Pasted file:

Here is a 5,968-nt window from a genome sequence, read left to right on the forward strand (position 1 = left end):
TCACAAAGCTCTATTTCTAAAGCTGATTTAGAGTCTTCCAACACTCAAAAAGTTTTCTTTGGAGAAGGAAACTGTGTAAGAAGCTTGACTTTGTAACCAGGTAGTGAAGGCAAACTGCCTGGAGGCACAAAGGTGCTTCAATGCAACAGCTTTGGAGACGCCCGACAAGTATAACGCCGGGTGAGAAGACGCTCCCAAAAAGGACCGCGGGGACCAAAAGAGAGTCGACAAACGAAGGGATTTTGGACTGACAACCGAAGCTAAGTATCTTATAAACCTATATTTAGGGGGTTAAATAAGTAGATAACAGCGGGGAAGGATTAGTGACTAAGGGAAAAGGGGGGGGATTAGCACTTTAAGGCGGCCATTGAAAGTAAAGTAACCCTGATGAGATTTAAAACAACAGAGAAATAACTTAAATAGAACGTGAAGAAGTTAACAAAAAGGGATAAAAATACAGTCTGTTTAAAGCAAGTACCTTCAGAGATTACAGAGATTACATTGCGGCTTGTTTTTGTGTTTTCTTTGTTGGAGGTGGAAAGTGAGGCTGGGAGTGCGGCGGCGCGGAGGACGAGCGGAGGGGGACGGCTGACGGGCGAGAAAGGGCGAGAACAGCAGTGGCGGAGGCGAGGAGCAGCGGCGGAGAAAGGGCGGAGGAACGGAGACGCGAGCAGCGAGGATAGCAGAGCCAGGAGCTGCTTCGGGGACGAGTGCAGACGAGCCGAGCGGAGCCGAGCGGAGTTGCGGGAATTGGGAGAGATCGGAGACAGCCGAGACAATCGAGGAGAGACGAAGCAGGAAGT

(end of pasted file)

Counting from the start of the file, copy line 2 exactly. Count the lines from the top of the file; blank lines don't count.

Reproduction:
TCACAAAGCTCTATTTCTAAAGCTGATTTAGAGTCTTCCAACACTCAAAAAGTTTTCTTTGGAGAAGGAAACTGTGTAAGAAGCTTGACTTTGTAACCAGGTAGTGAAGGCAAACTGCCTGGAGGCACAAAGGTGCTTCAATGCAACAGCTTTGGAGACGCCCGACAAGTATAACGCCGGGTGAGAAGACGCTCCCAAAAAGGACCGCGGGGACCAAAAGAGAGTCGACAAACGAAGGGATTTTGGACTGACAACCGAAGCTAAGTATCTTATAAACCTATATTTAGGGGGTTAAATAAGTAGATAACAGCGGGGAAGGATTAGTGACTAAGGGAAAAGGGGGGGGATTAGCACTTTAAGGCGGCCATTGAAAGTAAAGTAACCCTGATGAGATTTAAAACAACAGAGAAATAACTTAAATAGAACGTGAAGAAGTTAACAAAAAGGGATAAAAATACAGTCTGTTTAAAGCAAGTACCTTCAGAGATTACAGAGATTACATTGCGGCTTGTTTTTGTGTTTTCTTTGTTGGAGGTGGAAAGTGAGGCTGGGAGTGCGGCGGCGCGGAGGACGAGCGGAGGGGGACGGCTGACGGGCGAGAAAGGGCGAGAACAGCAGTGGCGGAGGCGAGGAGCAGCGGCGGAGAAAGGGCGGAGGAACGGAGACGCGAGCAGCGAGGATAGCAGAGCCAGGAGCTGCTTCGGGGACGAGTGCAGACGAGCCGAGCGGAGCCGAGCGGAGTTGCGGGAATTGGGAGAGATCGGAGACAGCCGAGACAATCGAGGAGAGACGAAGCAGGAAGT